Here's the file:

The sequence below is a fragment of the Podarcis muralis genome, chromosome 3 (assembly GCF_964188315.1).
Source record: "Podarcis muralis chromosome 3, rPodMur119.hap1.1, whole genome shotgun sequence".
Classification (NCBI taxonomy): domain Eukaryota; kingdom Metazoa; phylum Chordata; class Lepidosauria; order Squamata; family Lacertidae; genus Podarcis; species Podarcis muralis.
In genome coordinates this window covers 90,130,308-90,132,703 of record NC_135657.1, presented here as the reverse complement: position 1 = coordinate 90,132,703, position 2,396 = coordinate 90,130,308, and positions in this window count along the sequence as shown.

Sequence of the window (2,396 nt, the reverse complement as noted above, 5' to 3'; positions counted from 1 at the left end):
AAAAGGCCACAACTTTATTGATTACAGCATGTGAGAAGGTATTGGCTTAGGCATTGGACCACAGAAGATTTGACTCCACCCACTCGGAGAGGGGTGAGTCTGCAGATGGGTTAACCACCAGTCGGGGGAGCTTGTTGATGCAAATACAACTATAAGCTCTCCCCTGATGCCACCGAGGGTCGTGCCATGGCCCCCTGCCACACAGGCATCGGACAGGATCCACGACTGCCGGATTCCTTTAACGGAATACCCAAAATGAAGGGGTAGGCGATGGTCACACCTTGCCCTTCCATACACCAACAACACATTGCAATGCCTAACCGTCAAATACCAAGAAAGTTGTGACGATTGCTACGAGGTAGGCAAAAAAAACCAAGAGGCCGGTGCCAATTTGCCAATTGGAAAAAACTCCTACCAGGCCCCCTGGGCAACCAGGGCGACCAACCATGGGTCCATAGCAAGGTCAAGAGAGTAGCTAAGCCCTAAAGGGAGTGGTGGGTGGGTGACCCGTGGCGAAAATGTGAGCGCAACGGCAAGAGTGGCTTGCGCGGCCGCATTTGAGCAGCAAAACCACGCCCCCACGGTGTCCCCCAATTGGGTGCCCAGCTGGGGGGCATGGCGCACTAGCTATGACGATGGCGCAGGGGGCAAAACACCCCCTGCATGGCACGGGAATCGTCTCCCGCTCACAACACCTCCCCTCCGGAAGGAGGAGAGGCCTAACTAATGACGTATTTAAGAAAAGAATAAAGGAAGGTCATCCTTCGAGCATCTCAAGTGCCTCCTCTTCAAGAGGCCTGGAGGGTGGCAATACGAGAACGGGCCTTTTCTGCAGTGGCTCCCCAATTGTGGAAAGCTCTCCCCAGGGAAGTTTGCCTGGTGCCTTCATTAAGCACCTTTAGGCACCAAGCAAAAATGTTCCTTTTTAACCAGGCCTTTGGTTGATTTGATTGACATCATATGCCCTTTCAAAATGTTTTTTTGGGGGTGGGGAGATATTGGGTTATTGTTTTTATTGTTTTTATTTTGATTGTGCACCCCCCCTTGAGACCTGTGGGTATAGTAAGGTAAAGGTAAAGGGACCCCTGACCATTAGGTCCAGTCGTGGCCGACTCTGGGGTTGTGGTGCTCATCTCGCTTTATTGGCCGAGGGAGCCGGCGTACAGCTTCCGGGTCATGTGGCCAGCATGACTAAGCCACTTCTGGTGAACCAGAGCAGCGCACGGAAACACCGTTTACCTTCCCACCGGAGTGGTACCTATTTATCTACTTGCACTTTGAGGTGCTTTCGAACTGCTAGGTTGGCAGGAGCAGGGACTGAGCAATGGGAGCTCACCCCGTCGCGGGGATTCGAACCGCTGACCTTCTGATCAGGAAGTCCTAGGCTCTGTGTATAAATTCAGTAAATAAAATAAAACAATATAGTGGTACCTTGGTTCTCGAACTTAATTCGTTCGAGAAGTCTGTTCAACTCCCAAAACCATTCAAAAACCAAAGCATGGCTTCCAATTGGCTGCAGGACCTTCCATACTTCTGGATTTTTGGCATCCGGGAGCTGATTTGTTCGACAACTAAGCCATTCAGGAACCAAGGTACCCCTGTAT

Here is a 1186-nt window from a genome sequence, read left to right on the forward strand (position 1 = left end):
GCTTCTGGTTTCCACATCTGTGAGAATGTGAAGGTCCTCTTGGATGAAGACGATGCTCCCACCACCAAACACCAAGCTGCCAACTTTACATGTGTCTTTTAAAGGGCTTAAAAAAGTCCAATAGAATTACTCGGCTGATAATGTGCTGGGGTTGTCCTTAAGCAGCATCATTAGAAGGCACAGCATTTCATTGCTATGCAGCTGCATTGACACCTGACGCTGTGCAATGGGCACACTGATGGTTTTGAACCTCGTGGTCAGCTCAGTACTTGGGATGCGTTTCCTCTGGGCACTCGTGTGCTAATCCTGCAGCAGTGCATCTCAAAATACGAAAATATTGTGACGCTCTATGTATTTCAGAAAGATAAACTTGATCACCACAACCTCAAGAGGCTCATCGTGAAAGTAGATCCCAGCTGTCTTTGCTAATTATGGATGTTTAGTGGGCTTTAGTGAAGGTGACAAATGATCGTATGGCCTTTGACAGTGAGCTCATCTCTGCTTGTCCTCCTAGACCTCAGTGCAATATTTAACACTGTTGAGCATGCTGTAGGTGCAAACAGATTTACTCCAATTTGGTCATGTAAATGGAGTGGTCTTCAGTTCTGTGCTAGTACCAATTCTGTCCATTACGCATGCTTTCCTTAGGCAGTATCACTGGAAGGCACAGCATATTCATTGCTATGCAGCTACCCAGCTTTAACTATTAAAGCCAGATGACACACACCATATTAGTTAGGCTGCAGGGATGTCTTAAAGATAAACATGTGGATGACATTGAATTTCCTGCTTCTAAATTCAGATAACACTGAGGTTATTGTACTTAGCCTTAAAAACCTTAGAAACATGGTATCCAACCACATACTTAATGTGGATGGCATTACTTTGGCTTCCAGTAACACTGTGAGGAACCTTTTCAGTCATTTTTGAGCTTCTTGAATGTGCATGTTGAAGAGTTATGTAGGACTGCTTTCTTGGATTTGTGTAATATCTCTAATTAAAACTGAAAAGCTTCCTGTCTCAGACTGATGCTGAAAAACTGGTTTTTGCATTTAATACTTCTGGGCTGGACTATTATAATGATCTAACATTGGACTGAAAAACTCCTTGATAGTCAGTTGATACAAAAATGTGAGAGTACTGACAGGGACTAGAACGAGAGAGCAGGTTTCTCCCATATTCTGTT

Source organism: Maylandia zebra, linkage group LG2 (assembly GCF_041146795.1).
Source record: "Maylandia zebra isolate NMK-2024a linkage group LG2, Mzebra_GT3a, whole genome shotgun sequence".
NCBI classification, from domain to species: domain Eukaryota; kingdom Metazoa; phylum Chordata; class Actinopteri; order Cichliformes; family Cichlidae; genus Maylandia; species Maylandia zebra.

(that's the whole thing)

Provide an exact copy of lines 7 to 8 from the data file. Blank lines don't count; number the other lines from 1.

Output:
Here is a 1186-nt window from a genome sequence, read left to right on the forward strand (position 1 = left end):
GCTTCTGGTTTCCACATCTGTGAGAATGTGAAGGTCCTCTTGGATGAAGACGATGCTCCCACCACCAAACACCAAGCTGCCAACTTTACATGTGTCTTTTAAAGGGCTTAAAAAAGTCCAATAGAATTACTCGGCTGATAATGTGCTGGGGTTGTCCTTAAGCAGCATCATTAGAAGGCACAGCATTTCATTGCTATGCAGCTGCATTGACACCTGACGCTGTGCAATGGGCACACTGATGGTTTTGAACCTCGTGGTCAGCTCAGTACTTGGGATGCGTTTCCTCTGGGCACTCGTGTGCTAATCCTGCAGCAGTGCATCTCAAAATACGAAAATATTGTGACGCTCTATGTATTTCAGAAAGATAAACTTGATCACCACAACCTCAAGAGGCTCATCGTGAAAGTAGATCCCAGCTGTCTTTGCTAATTATGGATGTTTAGTGGGCTTTAGTGAAGGTGACAAATGATCGTATGGCCTTTGACAGTGAGCTCATCTCTGCTTGTCCTCCTAGACCTCAGTGCAATATTTAACACTGTTGAGCATGCTGTAGGTGCAAACAGATTTACTCCAATTTGGTCATGTAAATGGAGTGGTCTTCAGTTCTGTGCTAGTACCAATTCTGTCCATTACGCATGCTTTCCTTAGGCAGTATCACTGGAAGGCACAGCATATTCATTGCTATGCAGCTACCCAGCTTTAACTATTAAAGCCAGATGACACACACCATATTAGTTAGGCTGCAGGGATGTCTTAAAGATAAACATGTGGATGACATTGAATTTCCTGCTTCTAAATTCAGATAACACTGAGGTTATTGTACTTAGCCTTAAAAACCTTAGAAACATGGTATCCAACCACATACTTAATGTGGATGGCATTACTTTGGCTTCCAGTAACACTGTGAGGAACCTTTTCAGTCATTTTTGAGCTTCTTGAATGTGCATGTTGAAGAGTTATGTAGGACTGCTTTCTTGGATTTGTGTAATATCTCTAATTAAAACTGAAAAGCTTCCTGTCTCAGACTGATGCTGAAAAACTGGTTTTTGCATTTAATACTTCTGGGCTGGACTATTATAATGATCTAACATTGGACTGAAAAACTCCTTGATAGTCAGTTGATACAAAAATGTGAGAGTACTGACAGGGACTAGAACGAGAGAGCAGGTTTCTCCCATATTCTGTT